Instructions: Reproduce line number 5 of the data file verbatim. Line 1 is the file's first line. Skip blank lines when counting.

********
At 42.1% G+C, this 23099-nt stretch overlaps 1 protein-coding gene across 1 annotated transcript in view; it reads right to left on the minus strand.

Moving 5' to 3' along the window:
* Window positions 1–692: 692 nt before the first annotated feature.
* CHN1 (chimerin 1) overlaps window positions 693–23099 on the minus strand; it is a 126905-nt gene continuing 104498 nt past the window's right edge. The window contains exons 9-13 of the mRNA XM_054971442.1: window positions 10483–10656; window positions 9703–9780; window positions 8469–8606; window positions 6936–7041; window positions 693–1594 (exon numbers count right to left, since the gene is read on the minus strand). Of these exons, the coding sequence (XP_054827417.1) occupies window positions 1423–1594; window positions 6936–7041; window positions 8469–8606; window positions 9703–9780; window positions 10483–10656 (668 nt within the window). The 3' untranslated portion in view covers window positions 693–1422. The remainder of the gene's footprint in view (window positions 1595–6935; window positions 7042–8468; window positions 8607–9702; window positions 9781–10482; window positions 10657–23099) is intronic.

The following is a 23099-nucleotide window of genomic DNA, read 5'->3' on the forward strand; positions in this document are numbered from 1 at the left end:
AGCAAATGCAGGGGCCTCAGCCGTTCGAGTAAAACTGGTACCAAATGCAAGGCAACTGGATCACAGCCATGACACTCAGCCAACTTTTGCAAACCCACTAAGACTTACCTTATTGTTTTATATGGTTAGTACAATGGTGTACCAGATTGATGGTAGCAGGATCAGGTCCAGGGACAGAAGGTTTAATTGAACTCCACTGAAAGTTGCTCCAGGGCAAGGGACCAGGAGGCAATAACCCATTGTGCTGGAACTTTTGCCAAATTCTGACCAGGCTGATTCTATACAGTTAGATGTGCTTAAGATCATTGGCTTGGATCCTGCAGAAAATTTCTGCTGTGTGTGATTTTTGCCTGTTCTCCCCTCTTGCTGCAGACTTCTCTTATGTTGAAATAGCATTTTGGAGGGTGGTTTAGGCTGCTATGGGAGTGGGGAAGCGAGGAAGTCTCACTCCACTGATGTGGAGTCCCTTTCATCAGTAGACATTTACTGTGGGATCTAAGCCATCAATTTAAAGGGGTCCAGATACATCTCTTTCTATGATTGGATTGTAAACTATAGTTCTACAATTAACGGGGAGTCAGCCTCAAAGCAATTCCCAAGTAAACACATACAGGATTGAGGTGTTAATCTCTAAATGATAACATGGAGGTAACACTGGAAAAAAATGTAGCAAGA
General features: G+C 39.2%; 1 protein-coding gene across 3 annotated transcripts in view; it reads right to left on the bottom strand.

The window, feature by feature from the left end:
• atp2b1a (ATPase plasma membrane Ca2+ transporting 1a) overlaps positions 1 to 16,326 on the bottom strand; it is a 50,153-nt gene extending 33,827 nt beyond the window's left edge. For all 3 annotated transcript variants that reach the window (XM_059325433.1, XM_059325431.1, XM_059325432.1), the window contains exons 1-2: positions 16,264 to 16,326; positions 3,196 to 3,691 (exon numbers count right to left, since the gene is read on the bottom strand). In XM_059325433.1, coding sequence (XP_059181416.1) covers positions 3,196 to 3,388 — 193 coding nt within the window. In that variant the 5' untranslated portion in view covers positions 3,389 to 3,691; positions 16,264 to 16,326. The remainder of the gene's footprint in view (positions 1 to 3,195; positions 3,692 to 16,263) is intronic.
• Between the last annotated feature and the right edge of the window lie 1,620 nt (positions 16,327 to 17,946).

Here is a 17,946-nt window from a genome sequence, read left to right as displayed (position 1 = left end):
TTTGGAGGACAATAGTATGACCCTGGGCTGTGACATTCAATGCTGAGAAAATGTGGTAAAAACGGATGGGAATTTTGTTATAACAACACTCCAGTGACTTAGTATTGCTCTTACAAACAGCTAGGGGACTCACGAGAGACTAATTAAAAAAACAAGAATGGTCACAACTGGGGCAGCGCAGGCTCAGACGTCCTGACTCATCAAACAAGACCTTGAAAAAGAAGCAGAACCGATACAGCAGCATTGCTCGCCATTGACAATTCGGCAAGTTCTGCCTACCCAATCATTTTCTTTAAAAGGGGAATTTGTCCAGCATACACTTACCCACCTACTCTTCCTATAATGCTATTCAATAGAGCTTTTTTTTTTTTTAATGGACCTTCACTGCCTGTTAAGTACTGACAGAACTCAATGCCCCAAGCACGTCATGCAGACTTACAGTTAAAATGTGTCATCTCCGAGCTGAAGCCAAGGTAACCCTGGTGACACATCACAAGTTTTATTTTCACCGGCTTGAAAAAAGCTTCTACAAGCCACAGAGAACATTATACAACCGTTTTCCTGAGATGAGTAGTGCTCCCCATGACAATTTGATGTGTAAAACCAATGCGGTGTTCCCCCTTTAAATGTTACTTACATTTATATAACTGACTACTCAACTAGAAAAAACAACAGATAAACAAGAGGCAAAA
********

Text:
The following is a 23099-nucleotide window of genomic DNA, read 5'->3' on the forward strand; positions in this document are numbered from 1 at the left end: